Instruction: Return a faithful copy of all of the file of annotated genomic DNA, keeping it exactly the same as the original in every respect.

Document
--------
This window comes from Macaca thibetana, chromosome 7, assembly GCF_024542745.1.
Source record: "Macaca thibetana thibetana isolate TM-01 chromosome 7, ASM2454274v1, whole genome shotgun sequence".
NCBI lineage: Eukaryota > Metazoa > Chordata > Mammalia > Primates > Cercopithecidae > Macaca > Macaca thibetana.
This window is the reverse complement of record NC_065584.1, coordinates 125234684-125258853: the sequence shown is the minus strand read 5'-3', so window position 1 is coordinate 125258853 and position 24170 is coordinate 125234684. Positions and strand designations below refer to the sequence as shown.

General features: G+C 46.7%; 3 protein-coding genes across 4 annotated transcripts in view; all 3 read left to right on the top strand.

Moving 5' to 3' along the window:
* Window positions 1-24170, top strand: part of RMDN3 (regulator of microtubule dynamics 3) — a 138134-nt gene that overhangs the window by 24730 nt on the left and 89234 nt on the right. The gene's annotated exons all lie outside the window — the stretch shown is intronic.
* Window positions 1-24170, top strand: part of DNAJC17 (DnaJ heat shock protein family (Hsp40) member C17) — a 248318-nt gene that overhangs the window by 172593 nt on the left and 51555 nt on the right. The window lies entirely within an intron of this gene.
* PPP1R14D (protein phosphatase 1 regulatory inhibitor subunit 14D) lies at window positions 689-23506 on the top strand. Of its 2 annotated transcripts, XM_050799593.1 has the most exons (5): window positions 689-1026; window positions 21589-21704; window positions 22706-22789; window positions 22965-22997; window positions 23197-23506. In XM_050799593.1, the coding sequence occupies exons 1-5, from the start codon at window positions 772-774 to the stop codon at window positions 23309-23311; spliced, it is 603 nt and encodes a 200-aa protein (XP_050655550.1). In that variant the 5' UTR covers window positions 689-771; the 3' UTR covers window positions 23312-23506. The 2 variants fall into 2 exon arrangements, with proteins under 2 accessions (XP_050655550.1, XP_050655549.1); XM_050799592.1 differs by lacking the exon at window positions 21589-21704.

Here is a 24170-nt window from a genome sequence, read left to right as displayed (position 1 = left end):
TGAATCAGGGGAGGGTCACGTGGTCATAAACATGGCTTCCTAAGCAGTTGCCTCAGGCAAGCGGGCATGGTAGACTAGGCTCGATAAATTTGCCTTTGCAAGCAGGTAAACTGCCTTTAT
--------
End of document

This window comes from Macaca thibetana, chromosome 7, assembly GCF_024542745.1.
Source record: "Macaca thibetana thibetana isolate TM-01 chromosome 7, ASM2454274v1, whole genome shotgun sequence".
NCBI lineage: Eukaryota > Metazoa > Chordata > Mammalia > Primates > Cercopithecidae > Macaca > Macaca thibetana.
This window is the reverse complement of record NC_065584.1, coordinates 125234684-125258853: the sequence shown is the minus strand read 5'-3', so window position 1 is coordinate 125258853 and position 24170 is coordinate 125234684. Positions and strand designations below refer to the sequence as shown.

General features: G+C 46.7%; 3 protein-coding genes across 4 annotated transcripts in view; all 3 read left to right on the top strand.

Moving 5' to 3' along the window:
* Window positions 1-24170, top strand: part of RMDN3 (regulator of microtubule dynamics 3) — a 138134-nt gene that overhangs the window by 24730 nt on the left and 89234 nt on the right. The gene's annotated exons all lie outside the window — the stretch shown is intronic.
* Window positions 1-24170, top strand: part of DNAJC17 (DnaJ heat shock protein family (Hsp40) member C17) — a 248318-nt gene that overhangs the window by 172593 nt on the left and 51555 nt on the right. The window lies entirely within an intron of this gene.
* PPP1R14D (protein phosphatase 1 regulatory inhibitor subunit 14D) lies at window positions 689-23506 on the top strand. Of its 2 annotated transcripts, XM_050799593.1 has the most exons (5): window positions 689-1026; window positions 21589-21704; window positions 22706-22789; window positions 22965-22997; window positions 23197-23506. In XM_050799593.1, the coding sequence occupies exons 1-5, from the start codon at window positions 772-774 to the stop codon at window positions 23309-23311; spliced, it is 603 nt and encodes a 200-aa protein (XP_050655550.1). In that variant the 5' UTR covers window positions 689-771; the 3' UTR covers window positions 23312-23506. The 2 variants fall into 2 exon arrangements, with proteins under 2 accessions (XP_050655550.1, XP_050655549.1); XM_050799592.1 differs by lacking the exon at window positions 21589-21704.

Here is a 24170-nt window from a genome sequence, read left to right as displayed (position 1 = left end):
TGAATCAGGGGAGGGTCACGTGGTCATAAACATGGCTTCCTAAGCAGTTGCCTCAGGCAAGCGGGCATGGTAGACTAGGCTCGATAAATTTGCCTTTGCAAGCAGGTAAACTGCCTTTAT